Editor's note: Deseret News and Church News writers are chronicling the ministry of LDS Church President Russell M. Nelson as he and other church officials travel to Europe, Africa and Asia during the next two weeks. Sarah Jane Weaver reports today from Jerusalem.
JERUSALEM, Israel — Just inside Damascus Gate, the Old City here is brimming with hurried activity.
A boy carries a pallet filled with freshly baked bread, steam rising above it. Locals rip open the fresh loaves and sprinkle them with za’atar, a fragrant seasoning made of sesame seeds, thyme, salt and sumac.
Women sit on ancient cobblestone streets and sell grape leaves, sage and parsley. They weigh the herbs by placing a bag on the bottom of a hand-held scale.
The city bustles again as some answer the “Call to Prayer” and others follow the “Stations of the Cross.” Many here begin their day praying and touching the sacred Western Wall, while thousands more visit the Temple Mount, Dome of the Rock or the Church of the Holy Sepulchre.
Into this city of kings and prophets comes President Russell M. Nelson of The Church of Jesus Christ of Latter-day Saints, bringing a message of hope here to Jerusalem, part of a two-week tour that will span the globe.
"We want to focus on the Lord Jesus Christ," said President Nelson, who arrived here Friday night from London with his wife Sister Wendy Nelson, Elder Jeffrey R. Holland of the Quorum of the Twelve Apostles and his wife, Sister Patricia T. Holland, and others.
Because of the significance of its history, Jerusalem — located in the crossroads between Europe, Africa and Asia — becomes the central stop on President Nelson’s ministering tour that will also include stops in Kenya, Zimbabwe, India, Thailand, Hong Kong and Hawaii.
The walls surrounding the Old City were built almost 500 years ago, yet the markets inside those walls also bear the signs of a modern era. Air conditioning ductwork runs along the ancient quarters. And armed guards secure the area — a part of the world considered sacred to Jews, Christians and Muslims.
Guards and the threat of violence have been a part of the city for centuries as well, as conflicts continue to embroil the Middle East. Friday Palestinian protesters clashed with Israeli soldiers along the border separating Gaza from Israel. And press reports note continuing Mideast tension as countries, including the United States and Israel, search for responses to the violence in war-torn Syria.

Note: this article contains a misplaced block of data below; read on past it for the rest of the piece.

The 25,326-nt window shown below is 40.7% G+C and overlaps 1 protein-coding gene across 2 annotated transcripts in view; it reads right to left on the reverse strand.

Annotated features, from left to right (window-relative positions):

Yet the mission of the man revered as a prophet to 16 million members of the LDS Church is to focus attention on the Prince of Peace, Jesus Christ, who walked these streets, brought his Gospel to the world and whose disciples believe overcame death through resurrection.
President Nelson took time Friday evening to overlook the Old City from the BYU Jerusalem Center, an eight-level building set on five acres on Mount Scopus, overlooking the Mount of Olives and the Old City.
After visiting London and addressing a diverse group of LDS Church membersgathered in the Hyde Park Chapel, President Nelson’s delegation continued the trip that includes visits to eight countries in 11 days. Cassidy Heaton, 24, a BYU Jerusalem Center student from Ogden, Utah, said people come from all over the world to visit Jerusalem and it is historic to have President Nelson and Elder Holland here.
“This is where it all happened. The most important person to ever live on the Earth … lived here and died here and was resurrected here,” she said, noting that now the person she believes is prophet of the Lord will continue Jesus Christ’s ministry here.
Holly Castleton, 22, also a BYU Jerusalem Center student from Mesa, Ariz., finds great significance in the fact that President Nelson has arrived in a place “so familiar” to the Savior.5 comments on this story
“President Nelson is the mouthpiece of the Lord,” and this is the place “where it all started,” she said. He will address those gathered at the Jerusalem Center Saturday at a Jerusalem district conference.
President Nelson’s visit also holds great significance for the Church. In 1972, Harold B. Lee became the first LDS Church president to visit Jerusalem, according to information compiled by the Church History Library. Spencer W. Kimball and Gordon B. Hinckley also visited Jerusalem as LDS prophets in 1979 and 2000, respectively.